It's been kind of sad to see the fan community in most of the genres becomg more and more fixated on the hardware, and not on the action / adventure / romance plot lines that Phil first wrote in. For Phil, the hardware was never of much interest; he wanted to tell exciting stories about the people and places that he imagined, not about the right shade of paint or the kind of screws used to hold the panels on.

Chirene has a great story that sums up the sad problem of the toll taken by scientific advances and changing tastes on Tekumel, specifically on one specimen of its fantastic six-legged fauna:

How the Kaika Lost its Legs 
The 'old' kaika, in 'old' Tekumel, was a large turkey-like waterfowl that was very comical; small, pretty much useless wings, and six legs. Very tasty, and easy to catch and prepare for dinner. Phil once joked that we should have a kaika for Thanksgiving dinner, and his wife Ambereen offered to get four extra turkey legs and sew them on a turkey for the occasion. Unfortunately, a fan on the then new Internet trotted out his degree in biology and denounced the kaika as being "scientifically impossible"; too many legs, and the offending legs were soon deleted in the later drawings that were published.” 

The kaika still has its six legs in Chirene’s 'classic' games, and his players are still amused by its antics just as we were at Phil and Ambereen's dinner table years ago. Chirene suggests that one look at the oldest material for Tekumel to better perceive Professor Barker’s vision of the world.

Check out Chirene’s other accounts of gaming in the early years of EPT with Prof. Barker and Dave Arneson:

5 comments:

  1. Thank you for that fascinating, and rather sad, tale. It's such a shame that many modern gamers don't grasp the romance and pulpy-ness of the classic adventure yarns :(

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  2. There are times when I agree with author/critic/douchebag Lawrence Miles' low opinion of sci-fi fans, albeit for largely different reasons. The obsession with technical detail and accuracy so often stalls a shared narrative.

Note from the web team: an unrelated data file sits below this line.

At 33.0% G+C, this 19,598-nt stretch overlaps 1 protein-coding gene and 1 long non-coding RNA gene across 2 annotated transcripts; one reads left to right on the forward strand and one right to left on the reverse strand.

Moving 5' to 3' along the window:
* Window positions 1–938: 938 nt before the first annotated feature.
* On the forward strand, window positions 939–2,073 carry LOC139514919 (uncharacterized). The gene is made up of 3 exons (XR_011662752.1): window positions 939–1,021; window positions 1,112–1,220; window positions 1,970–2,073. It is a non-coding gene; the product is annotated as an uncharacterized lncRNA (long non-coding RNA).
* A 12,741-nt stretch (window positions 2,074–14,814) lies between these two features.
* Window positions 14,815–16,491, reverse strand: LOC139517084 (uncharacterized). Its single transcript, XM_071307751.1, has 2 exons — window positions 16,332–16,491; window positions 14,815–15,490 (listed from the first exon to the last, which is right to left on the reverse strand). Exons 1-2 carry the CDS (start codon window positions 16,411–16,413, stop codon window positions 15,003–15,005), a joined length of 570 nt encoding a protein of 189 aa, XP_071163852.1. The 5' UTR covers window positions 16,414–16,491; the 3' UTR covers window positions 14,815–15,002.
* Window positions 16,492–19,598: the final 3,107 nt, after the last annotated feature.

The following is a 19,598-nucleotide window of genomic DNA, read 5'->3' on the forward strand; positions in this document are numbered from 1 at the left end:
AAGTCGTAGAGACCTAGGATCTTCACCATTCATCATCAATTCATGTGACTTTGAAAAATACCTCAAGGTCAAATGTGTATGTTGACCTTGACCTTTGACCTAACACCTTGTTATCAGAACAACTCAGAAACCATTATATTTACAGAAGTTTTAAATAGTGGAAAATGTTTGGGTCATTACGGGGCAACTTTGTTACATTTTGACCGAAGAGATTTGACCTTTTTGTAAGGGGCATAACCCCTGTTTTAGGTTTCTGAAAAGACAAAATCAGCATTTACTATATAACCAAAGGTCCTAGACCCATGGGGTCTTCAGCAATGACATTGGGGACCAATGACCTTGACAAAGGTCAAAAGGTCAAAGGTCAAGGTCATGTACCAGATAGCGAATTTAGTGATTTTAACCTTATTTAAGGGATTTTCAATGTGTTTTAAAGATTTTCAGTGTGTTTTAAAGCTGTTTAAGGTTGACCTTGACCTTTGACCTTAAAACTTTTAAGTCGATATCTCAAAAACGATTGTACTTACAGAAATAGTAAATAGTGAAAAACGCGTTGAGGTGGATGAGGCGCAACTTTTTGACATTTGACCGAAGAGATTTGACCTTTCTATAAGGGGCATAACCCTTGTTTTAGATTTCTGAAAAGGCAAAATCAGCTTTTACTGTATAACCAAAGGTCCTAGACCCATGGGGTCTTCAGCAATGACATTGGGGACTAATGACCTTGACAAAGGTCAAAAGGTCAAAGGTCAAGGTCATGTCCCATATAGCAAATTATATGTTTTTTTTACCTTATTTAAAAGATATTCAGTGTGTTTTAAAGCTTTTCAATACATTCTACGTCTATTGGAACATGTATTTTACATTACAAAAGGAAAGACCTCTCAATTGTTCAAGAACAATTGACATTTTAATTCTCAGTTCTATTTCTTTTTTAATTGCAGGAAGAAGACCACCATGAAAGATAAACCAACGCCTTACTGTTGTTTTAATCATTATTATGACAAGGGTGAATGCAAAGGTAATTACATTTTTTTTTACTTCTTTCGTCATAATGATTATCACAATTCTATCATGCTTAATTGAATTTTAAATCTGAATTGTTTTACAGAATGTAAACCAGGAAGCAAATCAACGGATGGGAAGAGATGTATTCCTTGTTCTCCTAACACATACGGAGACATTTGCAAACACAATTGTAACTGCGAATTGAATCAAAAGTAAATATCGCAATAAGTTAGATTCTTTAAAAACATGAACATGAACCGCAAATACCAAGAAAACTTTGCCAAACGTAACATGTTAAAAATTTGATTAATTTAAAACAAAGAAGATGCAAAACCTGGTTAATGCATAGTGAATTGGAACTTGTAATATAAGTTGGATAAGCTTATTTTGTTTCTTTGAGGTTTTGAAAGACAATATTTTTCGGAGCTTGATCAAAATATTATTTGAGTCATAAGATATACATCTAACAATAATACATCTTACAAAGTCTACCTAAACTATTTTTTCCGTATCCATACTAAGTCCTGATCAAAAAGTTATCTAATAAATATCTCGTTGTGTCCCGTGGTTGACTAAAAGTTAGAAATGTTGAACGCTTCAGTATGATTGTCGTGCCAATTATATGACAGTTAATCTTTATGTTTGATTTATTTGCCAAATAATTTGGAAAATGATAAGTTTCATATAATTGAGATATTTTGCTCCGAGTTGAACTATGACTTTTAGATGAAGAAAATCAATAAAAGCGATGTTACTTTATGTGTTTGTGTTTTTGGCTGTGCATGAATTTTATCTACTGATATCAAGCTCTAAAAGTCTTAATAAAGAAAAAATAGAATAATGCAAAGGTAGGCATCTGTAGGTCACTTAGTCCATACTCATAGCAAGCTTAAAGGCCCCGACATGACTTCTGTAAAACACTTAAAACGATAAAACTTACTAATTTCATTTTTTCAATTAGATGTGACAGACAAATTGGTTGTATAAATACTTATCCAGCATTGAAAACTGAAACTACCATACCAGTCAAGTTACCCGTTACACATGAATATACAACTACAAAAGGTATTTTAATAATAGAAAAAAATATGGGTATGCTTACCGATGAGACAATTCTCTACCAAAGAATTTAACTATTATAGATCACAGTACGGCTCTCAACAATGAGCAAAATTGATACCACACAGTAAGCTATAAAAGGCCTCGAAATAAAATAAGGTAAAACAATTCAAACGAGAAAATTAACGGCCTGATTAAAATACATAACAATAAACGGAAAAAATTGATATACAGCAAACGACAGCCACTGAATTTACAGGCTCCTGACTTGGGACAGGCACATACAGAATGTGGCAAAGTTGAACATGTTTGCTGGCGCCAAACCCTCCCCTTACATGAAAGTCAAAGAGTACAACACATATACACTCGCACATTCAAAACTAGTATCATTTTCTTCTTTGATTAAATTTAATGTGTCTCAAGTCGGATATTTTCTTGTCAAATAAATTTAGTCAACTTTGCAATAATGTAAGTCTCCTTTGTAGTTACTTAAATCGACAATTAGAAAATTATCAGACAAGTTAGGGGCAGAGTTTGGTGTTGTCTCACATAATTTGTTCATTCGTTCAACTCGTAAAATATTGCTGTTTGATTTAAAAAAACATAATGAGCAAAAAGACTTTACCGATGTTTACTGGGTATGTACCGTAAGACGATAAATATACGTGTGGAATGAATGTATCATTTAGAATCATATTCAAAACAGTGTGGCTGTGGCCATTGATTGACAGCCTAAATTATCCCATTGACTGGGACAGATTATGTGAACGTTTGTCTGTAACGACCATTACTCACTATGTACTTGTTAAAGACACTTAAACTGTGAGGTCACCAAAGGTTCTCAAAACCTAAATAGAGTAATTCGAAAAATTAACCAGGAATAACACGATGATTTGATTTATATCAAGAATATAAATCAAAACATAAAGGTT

It's sad when adherence to science becomes a greater priority than fiction exploring the effects (and affects, if we're going to get all literary-critical about these things) of science - that last being the point of the genre, correct?

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  3. I completely agree. Tekumel can be called Science Fantasy or Action/Adv
    enture or Sword & Planet but it's not "Hard" SF. Let the aliens have multiple limbs. Let there be airships and lost cities and especially princesses!

    Our beloved Sword & Planet is not the most popular genre but that's a good thing. Look what happened to Star Trek over the years. It started off with "The Cage" - a true ripping yarn grounded in S&P and 50s style SF. Now "Star Trek" means that excremental Hollywood hack job from 2009.

    Take heart and fly the Sword & Planet flag - We Still Live!

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  4. I confess, I "like" hard sci fi and S&P. However, I realize that scientific accuracy is NOT to be expected from Tékumel or from Prof. Barker (he's a linguist, not a physicist or a biologist) and that knowledge doesn't affect my enjoyment of the setting. Now, if the started introducing magic to, let's say, 2300 AD THEN I'd probably complain.

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  5. Great post, the eclipsing of the pulpy adventure story feel of those first years of EPT makes even more sense when seen against this kind of cycle.

    Though that famous Arthur C. Clarke quote has been beaten to death through over-usage, it is highly appropriate here: "Any sufficiently advanced technology is indistinguishable from magic." If anything this should be the motto inscribed on Tekumel's banner.

    A Ptolemaic Greek philosopher/scientist of the 2nd-century would scoff at the fantasy of a football field-sized metal aircraft being to fly though the air, so why can't folks cut Barker some slack for a setting over 60,000 years in the future?!